In a show of strength, the U.S. has once again tested its Minuteman III ICBMs

The United States has just completed another successful test fire of a "blank" Minuteman III ICBM missile. The test proves that the missiles are still fit for purpose.
Christopher McFadden
minuteman-testing.jpg
Minuteman III intercontinental ballistic missile

United States Air Force 

  • The United States has recently announced the successful testing of its Minuteman III ICBMs.
  • The test was a complete success and shows the U.S.' nuclear deterrent is still fit for purpose.
  • These latest tests are part of an ongoing and routine set of tests to show the readiness of the missile systems.

At 12:49 a.m. Pacific Time on the 16th of August 2022, the Global Strike Command of the Air Force launched an unarmed Minuteman III intercontinental ballistic missile from Vandenberg Space Force Base in California to show the readiness of American nuclear forces. The test was also to instill confidence in the lethality and efficacy of the country's nuclear deterrent.

This test launch is a regular part of what the United States does to show its allies that its nuclear deterrent is safe, secure, reliable, and able to stop threats in the twenty-first century. These tests have taken place more than 300 times before, and they are unrelated to the current state of the globe.

The reentry vehicle of the ICBM traveled 4,200 miles (6,759 km) to the Marshall Islands' Kwajalein Atoll. These test launches confirm the precision and dependability of the ICBM weapon system and offer important information for maintaining a safe, secure, and efficient nuclear deterrence.

In a show of strength, the U.S. has once again tested its Minuteman III ICBMs
Peacekeeper, Minuteman I and Minuteman III ICBMs on display near F.E. Warren Air Force Base.
U.S. Air Force photo by R.J. Oriez/Wikimedia Commons 

“Make no mistake - our nuclear triad is the cornerstone of the national security of our country and of our allies around the globe,“ said Col. Chris Cruise, 576th Flight Test Squadron Commander.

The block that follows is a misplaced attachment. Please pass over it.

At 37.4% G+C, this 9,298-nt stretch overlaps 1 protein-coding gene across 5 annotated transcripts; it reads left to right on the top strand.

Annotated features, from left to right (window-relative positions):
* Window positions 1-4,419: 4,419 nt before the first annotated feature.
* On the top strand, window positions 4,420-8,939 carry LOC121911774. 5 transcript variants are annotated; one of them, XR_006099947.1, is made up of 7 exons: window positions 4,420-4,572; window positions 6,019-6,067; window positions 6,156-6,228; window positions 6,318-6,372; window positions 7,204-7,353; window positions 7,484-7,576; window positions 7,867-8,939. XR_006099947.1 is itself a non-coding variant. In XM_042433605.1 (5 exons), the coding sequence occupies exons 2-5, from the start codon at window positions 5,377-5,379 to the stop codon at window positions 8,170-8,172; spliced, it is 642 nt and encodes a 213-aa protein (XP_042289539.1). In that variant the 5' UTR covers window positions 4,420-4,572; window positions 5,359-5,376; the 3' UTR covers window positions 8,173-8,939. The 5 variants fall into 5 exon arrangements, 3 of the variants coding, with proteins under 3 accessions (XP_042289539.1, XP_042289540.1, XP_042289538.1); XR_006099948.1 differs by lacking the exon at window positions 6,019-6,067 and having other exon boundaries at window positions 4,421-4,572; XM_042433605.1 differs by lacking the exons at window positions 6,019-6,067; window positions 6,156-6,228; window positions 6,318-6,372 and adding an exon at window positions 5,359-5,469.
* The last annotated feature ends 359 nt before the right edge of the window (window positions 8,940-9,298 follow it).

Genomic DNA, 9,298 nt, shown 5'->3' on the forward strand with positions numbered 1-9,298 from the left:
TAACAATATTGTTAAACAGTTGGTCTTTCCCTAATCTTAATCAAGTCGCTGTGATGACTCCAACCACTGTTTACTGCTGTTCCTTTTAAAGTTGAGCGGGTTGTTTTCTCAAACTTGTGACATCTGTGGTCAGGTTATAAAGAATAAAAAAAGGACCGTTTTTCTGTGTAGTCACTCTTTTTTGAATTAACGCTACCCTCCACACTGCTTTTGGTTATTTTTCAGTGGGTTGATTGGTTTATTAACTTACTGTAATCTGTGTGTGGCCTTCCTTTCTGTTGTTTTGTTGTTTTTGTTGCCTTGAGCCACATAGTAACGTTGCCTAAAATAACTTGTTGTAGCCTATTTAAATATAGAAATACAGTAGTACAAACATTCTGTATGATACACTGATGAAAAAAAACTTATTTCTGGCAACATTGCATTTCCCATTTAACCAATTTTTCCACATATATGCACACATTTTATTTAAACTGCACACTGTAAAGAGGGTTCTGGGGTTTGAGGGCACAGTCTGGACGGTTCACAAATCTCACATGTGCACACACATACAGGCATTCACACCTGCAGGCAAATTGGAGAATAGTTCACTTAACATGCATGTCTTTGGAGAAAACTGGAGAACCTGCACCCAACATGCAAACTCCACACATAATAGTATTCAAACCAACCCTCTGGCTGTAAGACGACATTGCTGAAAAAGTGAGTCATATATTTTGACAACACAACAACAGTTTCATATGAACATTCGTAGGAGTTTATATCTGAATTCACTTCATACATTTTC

“This scheduled test launch is demonstrative of how our nation’s ICBM fleet illustrates our readiness and reliability of the weapon system. It is also a great platform to show the skill sets and expertise of our strategic weapons maintenance personnel and of our missile crews who maintain an unwavering vigilance to defend the homeland,“ he added.

The test launch marks the conclusion of months of planning involving numerous government partners. Some of the Air Force's best-trained and educated airmen are those who carry out this crucial task.

The task force to assist with the test launch was chosen from among airmen from the 341st Missile Wing at Malmstrom AFB, Montana; the 90th Missile Wing at F.E. Warren AFB, Wyoming; and the 91st Missile Wing at Minot AFB, North Dakota. Crews who live at the three missile bases run the nation's ICBM alert forces around the clock, every day of the year.

In a show of strength, the U.S. has once again tested its Minuteman III ICBMs
Image of the latest testing.
United States Air Force 

“Our test launches are scheduled well in advance and are not reactionary to world events,“ said Maj. Armand Wong, Task Force commander. “A meticulous planning process for each launch begins six months to a year prior to launch. Our best Airmen from each of the three missile wings worked in conjunction with the 576th Flight Test Squadron to proudly showcase some very technical skills that comprise the heart of our nuclear deterrence mission.“

The test was a complete success

The ICBM community, which is made up of the Departments of Defense, Energy, and U.S. Strategic Command, uses data from test launches to evaluate the development of the force on an ongoing basis. The ICBM test launch program shows how well the Minuteman III can work and guarantees that the United States can continue to retain a potent nuclear deterrent as a crucial component of its own national security as well as the security of its allies and partners.

Major Command Air Force Global Strike Command is based at Barksdale Air Force Base in Shreveport-Bossier City, Louisiana. The Air Force's entire bomber force, including the B-52, B-1, and B-2 wings; the Long Range Strike Bomber program; the Air Force Nuclear Command, Control, and Communications systems; and operational and maintenance support to organizations within the nuclear enterprise are all under the command's aegis. 33,700 professionals are deployed to sites all over the world and assigned to two numbered air forces, nine wings, two geographically distinct squadrons, and one detachment in the continental United States.

The LG-35A Sentinel will replace the Minuteman III ICBM. It will be ready to go into service in 2029. The Air Force is dedicated to making sure Minuteman III continues to function as a deterrent until full capability is attained in the middle of the 2030s.

message circleSHOW COMMENT (1)chevron